Hothouse Flowers had the honour of opening Cardiff’s new Tramshed earlier in the week, but Skindred have just as enviable a date to play at the venue: Halloween. Ticket holders in costumes ranging from Captain Jack Sparrow to Wayne & Garth pack the venue the day after the release of Skindred’s sixth album ‘Volume’.
Kicking off ‘Night of the Living Dred’ are support bands The Dirty Youth and Qemists, neither of whom needed the encouraging words of Skindred frontman Benji Webbe “support bands are the headliners of the future” to get the crowd on their side.
Even after a busy day of signing copies of their new album in Newport and at Cardiff’s HMV, Skindred are up for anything but a quiet one tonight. There’s often a big difference between a simply responsive crowd and a genuinely thrilled crowd, and as soon as Skindred’s Imperial March intro tape starts things off, Tramshed is hosting a crowd that falls into the later.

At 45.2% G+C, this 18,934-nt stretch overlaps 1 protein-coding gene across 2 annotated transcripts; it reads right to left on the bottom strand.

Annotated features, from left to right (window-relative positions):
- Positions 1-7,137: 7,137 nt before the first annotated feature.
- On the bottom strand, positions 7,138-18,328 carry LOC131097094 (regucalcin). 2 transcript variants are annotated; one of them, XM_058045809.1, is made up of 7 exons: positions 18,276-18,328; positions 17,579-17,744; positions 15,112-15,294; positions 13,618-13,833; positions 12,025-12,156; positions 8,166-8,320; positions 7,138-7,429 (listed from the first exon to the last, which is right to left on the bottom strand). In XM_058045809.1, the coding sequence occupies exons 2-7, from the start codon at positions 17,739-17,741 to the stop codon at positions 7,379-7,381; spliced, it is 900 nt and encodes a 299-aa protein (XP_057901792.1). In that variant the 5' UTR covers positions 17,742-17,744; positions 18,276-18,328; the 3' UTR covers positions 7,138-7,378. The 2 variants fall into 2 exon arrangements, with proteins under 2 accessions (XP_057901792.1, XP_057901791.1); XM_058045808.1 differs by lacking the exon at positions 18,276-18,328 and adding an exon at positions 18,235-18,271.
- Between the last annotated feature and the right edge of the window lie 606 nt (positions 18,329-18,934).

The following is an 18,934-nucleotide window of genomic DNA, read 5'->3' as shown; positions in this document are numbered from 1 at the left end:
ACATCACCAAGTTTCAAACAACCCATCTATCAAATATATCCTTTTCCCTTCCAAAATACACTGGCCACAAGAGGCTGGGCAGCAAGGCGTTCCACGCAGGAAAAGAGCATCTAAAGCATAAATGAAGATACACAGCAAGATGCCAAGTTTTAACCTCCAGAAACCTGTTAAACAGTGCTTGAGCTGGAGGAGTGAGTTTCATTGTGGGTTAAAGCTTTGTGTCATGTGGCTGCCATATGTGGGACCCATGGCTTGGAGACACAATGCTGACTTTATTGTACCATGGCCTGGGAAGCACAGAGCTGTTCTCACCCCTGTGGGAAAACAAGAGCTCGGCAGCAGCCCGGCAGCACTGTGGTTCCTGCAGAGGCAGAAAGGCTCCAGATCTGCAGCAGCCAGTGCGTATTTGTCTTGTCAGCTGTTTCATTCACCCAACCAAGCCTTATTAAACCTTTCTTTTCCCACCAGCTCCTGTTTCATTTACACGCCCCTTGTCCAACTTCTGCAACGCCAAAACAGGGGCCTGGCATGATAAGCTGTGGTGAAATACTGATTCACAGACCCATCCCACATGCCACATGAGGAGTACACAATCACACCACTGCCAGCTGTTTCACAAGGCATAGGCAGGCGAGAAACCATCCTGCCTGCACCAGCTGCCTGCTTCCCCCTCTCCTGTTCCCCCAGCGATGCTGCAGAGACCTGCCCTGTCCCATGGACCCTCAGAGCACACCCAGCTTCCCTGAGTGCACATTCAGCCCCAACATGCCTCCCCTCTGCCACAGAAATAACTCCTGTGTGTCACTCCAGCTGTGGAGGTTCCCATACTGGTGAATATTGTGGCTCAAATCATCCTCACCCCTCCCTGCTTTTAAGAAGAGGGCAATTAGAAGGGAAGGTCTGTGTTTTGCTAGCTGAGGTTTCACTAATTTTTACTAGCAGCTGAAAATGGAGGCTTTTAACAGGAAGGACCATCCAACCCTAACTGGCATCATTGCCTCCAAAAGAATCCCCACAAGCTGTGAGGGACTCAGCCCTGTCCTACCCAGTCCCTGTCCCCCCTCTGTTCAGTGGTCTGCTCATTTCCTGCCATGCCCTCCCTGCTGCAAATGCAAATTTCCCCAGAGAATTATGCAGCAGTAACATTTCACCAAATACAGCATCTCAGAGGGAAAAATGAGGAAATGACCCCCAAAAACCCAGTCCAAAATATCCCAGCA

New album opener ‘Under Attack’ leads an hour and a half of a brand of their highly unique sound; Look on the Wikipedia category ‘reggae metal bands’ and there’s only three other bands mentioned, one of which is Dub War, also featuring Benji Webbe. A tighter functioning unit of a band it is rare to find, but the star as usual is Benji, a man who provides a sense of humour to even serious messages “If you don’t like gay people… you’re in the wrong fucking place!”. DJ Dan Sturgess’ role is getting more and more important, and Arya Goggin’s drums hit hard, the Tramshed already proving to be one of Cardiff’s best and, in this case, loudest venues sonically.
The closing standard ‘Warning’ gets everyone swinging an item of clothing in the air to ‘the Newport helicopter’, after which it’s evident that tonight has been a highly successful show. The Tramshed is a great venue and Skindred are a great live band. Only difference is Skindred’s live reputation hardly needed proving.